Kato Wittich reached out to Sacred Crossings for help in honoring her friend Regine, a passionate environmental activist who loved the ocean. I recommended a home funeral followed by a sea burial which is a popular combination with those wishing to leave a green final footprint.  

This post is Kato’s testimonial which sums up beautifully the healing benefits of a home funeral and the simple beauty of a full body sea burial.  

Rest in Peace sweet Regine! 



When my sisterfriend Regine found out that her cancer had returned and was widespread, it was her strong desire to have her body sit for three days in her living room before having an ecological burial. She was from Belgium, where old customs still can be followed, and when her father died, her family had kept him in the house for a several day vigil. So unlike most of us, she had had the powerful and beautiful experience of watching the body of a dead beloved change until it was clear there was no one in it any more, before saying goodbye to it. She wanted that journey for her husband and two boys and I was determined that if I could not help her live, I would help her die the way she wanted to. 


– Regine with sons Elliot and Jamie

I knew that it was possible in California to keep a body on dry ice in the house, but I did not know how to go about it. Regine’s journey was very rapid, from suspicion of cancer recurrence to death was a little over three months, and we really did not know that death was close until two weeks before she died. It was overwhelming to ride the waves of treatment options and of possible outcomes, and there was little time for anything else, but as it started to be clear that there was little time left I began to ask around about death midwifes and funeral homes that did ecological burials. 


I have such immense gratitude that we found Olivia and Sacred Crossings right away. I do not want to imagine what the journey would have been like without her deep and caring support and the amazing team and services that are offered by Sacred Crossings. They organized a death midwife to bring dry ice daily and help us prepare for keeping Regine’s body in the living room, wrapped in a beautiful linen shroud, covered in flowers, with an open house vigil every day so friends and family could visit to say goodbye. They offered lots of support for ritual and spiritual guidance, much of which we did not need, but it was wonderful to have the possibility.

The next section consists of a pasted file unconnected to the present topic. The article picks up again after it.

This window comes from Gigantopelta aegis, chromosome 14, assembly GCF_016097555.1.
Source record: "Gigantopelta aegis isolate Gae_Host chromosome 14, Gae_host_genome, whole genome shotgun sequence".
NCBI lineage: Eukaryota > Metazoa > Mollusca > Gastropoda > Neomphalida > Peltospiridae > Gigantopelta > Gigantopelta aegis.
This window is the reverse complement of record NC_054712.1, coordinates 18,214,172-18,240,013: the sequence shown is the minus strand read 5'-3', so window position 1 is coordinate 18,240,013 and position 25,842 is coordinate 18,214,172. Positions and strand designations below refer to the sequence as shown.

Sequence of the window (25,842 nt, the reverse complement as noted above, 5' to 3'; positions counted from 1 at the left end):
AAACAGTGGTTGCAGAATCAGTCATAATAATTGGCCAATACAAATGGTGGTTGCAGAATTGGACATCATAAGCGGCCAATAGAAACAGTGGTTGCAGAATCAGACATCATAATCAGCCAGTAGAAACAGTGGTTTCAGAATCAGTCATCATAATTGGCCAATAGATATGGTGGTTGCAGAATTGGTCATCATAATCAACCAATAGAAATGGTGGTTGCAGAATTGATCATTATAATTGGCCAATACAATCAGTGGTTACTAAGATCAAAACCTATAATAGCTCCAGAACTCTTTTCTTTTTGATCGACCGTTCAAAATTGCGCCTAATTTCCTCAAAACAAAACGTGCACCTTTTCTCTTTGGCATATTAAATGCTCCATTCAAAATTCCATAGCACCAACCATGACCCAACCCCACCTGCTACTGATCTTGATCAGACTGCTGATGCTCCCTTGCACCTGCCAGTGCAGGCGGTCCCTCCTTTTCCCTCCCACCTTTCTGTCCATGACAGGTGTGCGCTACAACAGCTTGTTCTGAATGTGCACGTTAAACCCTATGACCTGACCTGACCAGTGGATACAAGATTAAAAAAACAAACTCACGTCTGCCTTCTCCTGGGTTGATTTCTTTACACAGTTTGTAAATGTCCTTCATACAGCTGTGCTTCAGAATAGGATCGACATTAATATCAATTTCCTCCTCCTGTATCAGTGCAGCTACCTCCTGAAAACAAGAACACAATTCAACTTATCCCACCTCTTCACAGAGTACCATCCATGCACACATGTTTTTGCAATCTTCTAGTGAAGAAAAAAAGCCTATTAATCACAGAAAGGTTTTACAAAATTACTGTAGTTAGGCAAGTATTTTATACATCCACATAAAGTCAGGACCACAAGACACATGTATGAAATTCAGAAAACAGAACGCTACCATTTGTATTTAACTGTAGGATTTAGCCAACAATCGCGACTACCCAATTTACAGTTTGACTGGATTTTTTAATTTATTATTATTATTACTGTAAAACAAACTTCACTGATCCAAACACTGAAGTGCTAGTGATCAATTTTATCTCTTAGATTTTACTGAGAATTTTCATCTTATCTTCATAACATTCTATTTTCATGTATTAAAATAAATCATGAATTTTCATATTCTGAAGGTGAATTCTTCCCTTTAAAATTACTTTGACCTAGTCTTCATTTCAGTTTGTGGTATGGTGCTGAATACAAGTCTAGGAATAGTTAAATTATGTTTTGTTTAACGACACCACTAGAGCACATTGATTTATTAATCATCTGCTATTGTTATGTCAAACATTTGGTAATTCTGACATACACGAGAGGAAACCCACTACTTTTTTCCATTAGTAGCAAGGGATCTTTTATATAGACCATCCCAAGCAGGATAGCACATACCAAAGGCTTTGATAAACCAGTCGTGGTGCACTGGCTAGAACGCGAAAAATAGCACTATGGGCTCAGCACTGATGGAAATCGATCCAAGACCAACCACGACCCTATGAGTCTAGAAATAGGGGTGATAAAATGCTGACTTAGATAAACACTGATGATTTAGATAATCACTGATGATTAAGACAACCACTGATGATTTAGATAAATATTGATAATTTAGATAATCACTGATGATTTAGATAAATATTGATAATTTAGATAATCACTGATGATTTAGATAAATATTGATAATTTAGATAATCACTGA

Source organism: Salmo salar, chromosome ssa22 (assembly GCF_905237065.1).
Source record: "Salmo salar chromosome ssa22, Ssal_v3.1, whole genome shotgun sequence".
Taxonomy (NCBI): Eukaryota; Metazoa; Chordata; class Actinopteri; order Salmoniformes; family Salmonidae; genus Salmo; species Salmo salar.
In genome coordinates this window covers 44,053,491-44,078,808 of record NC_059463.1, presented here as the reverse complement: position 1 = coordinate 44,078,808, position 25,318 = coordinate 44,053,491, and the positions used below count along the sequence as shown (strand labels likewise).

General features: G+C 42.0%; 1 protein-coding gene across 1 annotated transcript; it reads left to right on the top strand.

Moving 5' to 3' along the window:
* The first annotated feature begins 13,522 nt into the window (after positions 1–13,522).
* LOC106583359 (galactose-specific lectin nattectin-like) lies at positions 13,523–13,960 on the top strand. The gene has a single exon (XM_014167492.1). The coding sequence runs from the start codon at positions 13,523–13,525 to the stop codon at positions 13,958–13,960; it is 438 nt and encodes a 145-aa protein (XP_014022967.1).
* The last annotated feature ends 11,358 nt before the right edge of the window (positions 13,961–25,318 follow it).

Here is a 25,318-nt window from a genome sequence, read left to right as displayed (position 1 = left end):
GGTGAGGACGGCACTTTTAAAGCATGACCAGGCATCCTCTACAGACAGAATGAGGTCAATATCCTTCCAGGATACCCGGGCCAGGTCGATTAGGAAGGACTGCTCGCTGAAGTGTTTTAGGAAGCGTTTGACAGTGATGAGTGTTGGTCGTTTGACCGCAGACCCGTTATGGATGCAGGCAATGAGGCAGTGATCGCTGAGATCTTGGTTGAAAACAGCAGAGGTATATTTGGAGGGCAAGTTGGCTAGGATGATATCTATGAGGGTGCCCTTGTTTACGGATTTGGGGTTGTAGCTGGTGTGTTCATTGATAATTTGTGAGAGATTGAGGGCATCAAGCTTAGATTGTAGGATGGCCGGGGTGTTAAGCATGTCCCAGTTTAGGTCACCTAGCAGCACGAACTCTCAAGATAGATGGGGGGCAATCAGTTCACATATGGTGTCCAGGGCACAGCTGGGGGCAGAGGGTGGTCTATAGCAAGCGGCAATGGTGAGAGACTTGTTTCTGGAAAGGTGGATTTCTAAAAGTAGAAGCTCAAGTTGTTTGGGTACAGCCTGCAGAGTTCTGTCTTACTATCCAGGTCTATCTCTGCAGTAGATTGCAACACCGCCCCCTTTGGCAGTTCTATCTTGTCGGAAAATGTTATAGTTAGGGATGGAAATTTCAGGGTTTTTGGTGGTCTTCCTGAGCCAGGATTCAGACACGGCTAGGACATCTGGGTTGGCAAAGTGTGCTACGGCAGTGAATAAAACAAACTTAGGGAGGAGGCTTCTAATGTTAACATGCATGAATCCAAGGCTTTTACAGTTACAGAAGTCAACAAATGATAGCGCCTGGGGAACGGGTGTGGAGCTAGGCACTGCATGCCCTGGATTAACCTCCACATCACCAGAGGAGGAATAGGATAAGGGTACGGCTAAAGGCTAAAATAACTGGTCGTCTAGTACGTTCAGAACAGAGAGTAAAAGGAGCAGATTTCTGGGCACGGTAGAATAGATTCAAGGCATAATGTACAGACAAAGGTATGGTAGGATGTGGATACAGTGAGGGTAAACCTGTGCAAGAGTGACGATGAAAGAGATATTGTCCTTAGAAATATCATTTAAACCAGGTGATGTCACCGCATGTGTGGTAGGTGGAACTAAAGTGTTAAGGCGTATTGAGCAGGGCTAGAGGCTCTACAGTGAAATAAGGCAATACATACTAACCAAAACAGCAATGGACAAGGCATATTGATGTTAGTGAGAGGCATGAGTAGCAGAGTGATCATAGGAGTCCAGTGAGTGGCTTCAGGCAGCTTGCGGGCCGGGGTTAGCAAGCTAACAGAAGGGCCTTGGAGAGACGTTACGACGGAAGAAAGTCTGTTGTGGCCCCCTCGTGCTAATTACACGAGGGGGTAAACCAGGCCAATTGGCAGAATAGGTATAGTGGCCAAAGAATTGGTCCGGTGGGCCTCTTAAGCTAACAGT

On the first day, we all congregated around her body a great deal. We washed it, we touched it, we talked to her. Her husband and grown sons would come and go throughout the day, stopping to touch her, to sit and look at her, to talk to her, to feel her presence and her absence as her body got colder. We opened the house for hours every afternoon for friends to come and visit, to sit with her, to weep, to touch her, to laugh and share stories. 


The second day, she started to look less like Regine as her features settled and became more sunken. We still sat with her and touched her, but not as much. Her sons and husband still came and went, still stroked her hair, but only a little. Friends and family came and went. She remained a presence but no longer the center. There was more laughter and less weeping. 
I noticed that I was the only one touching her much. Her sons were turning toward their own lives, going surfing, cooking joyfully, spending time together before they would return to their lives. They would come and go, look at her, touch her feet through the shroud, but she no longer was a magnet. She also was not something to avoid. It was unavoidable.

Here she was in the living room dead, though inside each of us she was so alive. She no longer was in her body, now she existed in us.